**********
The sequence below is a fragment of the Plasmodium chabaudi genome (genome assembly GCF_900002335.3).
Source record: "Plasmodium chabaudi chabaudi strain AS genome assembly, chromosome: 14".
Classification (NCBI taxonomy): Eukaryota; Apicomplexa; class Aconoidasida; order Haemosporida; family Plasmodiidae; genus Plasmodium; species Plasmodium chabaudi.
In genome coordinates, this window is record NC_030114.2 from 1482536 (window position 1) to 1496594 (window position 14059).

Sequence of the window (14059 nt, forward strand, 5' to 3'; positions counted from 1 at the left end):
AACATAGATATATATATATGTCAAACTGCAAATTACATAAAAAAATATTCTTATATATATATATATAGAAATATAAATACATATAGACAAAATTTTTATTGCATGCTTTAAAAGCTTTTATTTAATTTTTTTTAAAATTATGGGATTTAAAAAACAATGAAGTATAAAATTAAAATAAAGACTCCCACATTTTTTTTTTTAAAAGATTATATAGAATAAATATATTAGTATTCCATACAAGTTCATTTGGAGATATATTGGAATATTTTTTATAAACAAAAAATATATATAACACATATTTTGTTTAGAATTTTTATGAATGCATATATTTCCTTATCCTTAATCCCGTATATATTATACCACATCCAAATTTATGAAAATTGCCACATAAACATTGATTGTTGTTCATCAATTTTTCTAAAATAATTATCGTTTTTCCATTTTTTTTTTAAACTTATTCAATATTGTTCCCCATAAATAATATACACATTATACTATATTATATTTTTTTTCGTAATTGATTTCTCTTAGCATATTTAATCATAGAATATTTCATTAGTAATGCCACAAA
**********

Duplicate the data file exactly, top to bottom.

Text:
The sequence below is a fragment of the Plasmodium chabaudi genome (genome assembly GCF_900002335.3).
Source record: "Plasmodium chabaudi chabaudi strain AS genome assembly, chromosome: 14".
Classification (NCBI taxonomy): Eukaryota; Apicomplexa; class Aconoidasida; order Haemosporida; family Plasmodiidae; genus Plasmodium; species Plasmodium chabaudi.
In genome coordinates, this window is record NC_030114.2 from 1482536 (window position 1) to 1496594 (window position 14059).

Sequence of the window (14059 nt, forward strand, 5' to 3'; positions counted from 1 at the left end):
AACATAGATATATATATATGTCAAACTGCAAATTACATAAAAAAATATTCTTATATATATATATATAGAAATATAAATACATATAGACAAAATTTTTATTGCATGCTTTAAAAGCTTTTATTTAATTTTTTTTAAAATTATGGGATTTAAAAAACAATGAAGTATAAAATTAAAATAAAGACTCCCACATTTTTTTTTTTAAAAGATTATATAGAATAAATATATTAGTATTCCATACAAGTTCATTTGGAGATATATTGGAATATTTTTTATAAACAAAAAATATATATAACACATATTTTGTTTAGAATTTTTATGAATGCATATATTTCCTTATCCTTAATCCCGTATATATTATACCACATCCAAATTTATGAAAATTGCCACATAAACATTGATTGTTGTTCATCAATTTTTCTAAAATAATTATCGTTTTTCCATTTTTTTTTTAAACTTATTCAATATTGTTCCCCATAAATAATATACACATTATACTATATTATATTTTTTTTCGTAATTGATTTCTCTTAGCATATTTAATCATAGAATATTTCATTAGTAATGCCACAAA